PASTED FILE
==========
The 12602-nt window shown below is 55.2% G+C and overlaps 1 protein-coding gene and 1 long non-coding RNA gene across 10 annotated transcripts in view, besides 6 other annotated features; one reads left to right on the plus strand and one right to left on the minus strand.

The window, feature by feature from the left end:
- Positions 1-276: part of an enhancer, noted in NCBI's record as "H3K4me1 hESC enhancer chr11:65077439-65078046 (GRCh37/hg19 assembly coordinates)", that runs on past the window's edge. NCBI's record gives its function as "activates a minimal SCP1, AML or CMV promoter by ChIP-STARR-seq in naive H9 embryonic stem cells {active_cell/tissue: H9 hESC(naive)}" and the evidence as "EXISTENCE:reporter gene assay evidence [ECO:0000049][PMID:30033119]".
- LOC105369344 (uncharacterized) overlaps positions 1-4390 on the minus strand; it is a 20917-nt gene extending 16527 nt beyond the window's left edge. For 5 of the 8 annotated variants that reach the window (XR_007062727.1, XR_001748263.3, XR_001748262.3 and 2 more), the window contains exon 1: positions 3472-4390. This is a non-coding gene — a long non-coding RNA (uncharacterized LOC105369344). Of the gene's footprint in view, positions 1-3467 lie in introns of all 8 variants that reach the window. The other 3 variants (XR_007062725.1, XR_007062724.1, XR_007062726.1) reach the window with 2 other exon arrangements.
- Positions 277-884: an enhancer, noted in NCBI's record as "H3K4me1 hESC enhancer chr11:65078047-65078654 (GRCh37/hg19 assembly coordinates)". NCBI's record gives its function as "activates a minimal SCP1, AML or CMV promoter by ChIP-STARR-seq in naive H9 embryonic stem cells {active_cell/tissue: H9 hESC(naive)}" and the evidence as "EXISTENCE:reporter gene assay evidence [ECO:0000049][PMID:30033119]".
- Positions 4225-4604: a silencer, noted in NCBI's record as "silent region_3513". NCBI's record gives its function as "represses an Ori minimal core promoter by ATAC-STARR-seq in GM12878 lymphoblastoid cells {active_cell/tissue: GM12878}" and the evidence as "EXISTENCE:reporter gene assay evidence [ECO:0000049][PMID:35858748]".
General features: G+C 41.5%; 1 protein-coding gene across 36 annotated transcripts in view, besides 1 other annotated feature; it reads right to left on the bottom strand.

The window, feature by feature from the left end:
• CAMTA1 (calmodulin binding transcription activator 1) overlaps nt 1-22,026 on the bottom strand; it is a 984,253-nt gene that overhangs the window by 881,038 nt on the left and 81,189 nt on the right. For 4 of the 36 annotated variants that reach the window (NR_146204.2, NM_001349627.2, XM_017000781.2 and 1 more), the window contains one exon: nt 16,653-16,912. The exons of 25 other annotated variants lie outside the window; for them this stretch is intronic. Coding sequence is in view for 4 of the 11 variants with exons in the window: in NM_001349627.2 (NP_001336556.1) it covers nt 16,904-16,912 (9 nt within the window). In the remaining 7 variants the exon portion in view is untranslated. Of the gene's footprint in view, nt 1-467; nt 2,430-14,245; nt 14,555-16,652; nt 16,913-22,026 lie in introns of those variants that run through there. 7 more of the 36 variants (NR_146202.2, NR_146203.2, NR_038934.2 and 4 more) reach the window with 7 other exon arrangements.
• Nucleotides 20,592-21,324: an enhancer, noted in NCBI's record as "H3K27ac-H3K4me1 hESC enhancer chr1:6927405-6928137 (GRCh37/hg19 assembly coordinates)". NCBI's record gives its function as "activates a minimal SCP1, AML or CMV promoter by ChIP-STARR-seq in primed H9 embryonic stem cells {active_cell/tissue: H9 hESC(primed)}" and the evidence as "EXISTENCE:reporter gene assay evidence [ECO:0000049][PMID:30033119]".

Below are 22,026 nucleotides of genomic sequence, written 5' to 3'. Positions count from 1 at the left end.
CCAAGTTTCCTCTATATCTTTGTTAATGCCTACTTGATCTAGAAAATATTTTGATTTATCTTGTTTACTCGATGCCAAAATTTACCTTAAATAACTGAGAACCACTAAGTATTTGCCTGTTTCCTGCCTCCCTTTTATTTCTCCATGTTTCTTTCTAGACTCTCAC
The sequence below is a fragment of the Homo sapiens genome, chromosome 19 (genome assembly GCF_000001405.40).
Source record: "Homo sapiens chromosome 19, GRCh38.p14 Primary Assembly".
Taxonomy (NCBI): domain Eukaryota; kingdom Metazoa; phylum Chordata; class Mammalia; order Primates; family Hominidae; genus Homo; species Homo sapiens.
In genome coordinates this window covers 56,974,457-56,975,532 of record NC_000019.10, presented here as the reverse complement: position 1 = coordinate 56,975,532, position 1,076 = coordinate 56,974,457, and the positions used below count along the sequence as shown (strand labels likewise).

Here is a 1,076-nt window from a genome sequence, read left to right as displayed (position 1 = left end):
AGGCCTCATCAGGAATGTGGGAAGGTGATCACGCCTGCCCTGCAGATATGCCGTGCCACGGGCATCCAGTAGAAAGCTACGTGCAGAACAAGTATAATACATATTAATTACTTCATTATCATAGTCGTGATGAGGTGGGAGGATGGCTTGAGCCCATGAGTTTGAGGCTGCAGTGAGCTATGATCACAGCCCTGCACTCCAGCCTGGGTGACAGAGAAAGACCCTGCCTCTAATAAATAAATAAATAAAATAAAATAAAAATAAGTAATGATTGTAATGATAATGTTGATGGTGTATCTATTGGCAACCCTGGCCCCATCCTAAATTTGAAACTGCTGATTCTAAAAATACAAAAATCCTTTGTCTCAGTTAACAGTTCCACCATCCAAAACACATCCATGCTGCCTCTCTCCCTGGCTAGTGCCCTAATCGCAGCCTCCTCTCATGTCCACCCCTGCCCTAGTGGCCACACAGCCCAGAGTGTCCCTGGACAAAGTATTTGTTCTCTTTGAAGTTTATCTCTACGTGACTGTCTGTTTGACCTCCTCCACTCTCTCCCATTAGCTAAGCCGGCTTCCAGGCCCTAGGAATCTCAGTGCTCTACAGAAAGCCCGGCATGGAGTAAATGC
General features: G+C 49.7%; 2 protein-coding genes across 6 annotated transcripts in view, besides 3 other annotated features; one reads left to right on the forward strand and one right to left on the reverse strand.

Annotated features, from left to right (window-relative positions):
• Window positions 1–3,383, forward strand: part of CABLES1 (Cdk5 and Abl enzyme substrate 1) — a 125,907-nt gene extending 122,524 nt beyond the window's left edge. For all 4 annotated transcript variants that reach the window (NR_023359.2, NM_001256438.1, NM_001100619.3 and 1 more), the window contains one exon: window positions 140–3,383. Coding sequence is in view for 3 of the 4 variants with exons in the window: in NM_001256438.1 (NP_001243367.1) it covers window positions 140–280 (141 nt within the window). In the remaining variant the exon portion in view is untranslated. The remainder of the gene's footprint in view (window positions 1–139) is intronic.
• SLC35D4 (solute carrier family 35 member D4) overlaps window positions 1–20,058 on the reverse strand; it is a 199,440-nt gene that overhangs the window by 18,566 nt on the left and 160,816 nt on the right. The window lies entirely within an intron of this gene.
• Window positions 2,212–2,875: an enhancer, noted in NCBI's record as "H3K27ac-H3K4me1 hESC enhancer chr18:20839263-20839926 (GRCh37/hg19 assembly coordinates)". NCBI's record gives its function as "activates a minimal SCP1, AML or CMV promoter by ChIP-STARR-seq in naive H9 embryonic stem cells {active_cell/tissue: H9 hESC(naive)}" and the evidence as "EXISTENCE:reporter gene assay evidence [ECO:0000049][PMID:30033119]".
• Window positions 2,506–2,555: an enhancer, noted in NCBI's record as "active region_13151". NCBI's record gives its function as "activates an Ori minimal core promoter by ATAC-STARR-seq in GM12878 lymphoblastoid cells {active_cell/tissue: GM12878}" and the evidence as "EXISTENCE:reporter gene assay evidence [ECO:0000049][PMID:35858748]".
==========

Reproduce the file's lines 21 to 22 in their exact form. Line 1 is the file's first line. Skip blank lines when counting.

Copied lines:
• Window positions 1–3,383, forward strand: part of CABLES1 (Cdk5 and Abl enzyme substrate 1) — a 125,907-nt gene extending 122,524 nt beyond the window's left edge. For all 4 annotated transcript variants that reach the window (NR_023359.2, NM_001256438.1, NM_001100619.3 and 1 more), the window contains one exon: window positions 140–3,383. Coding sequence is in view for 3 of the 4 variants with exons in the window: in NM_001256438.1 (NP_001243367.1) it covers window positions 140–280 (141 nt within the window). In the remaining variant the exon portion in view is untranslated. The remainder of the gene's footprint in view (window positions 1–139) is intronic.
• SLC35D4 (solute carrier family 35 member D4) overlaps window positions 1–20,058 on the reverse strand; it is a 199,440-nt gene that overhangs the window by 18,566 nt on the left and 160,816 nt on the right. The window lies entirely within an intron of this gene.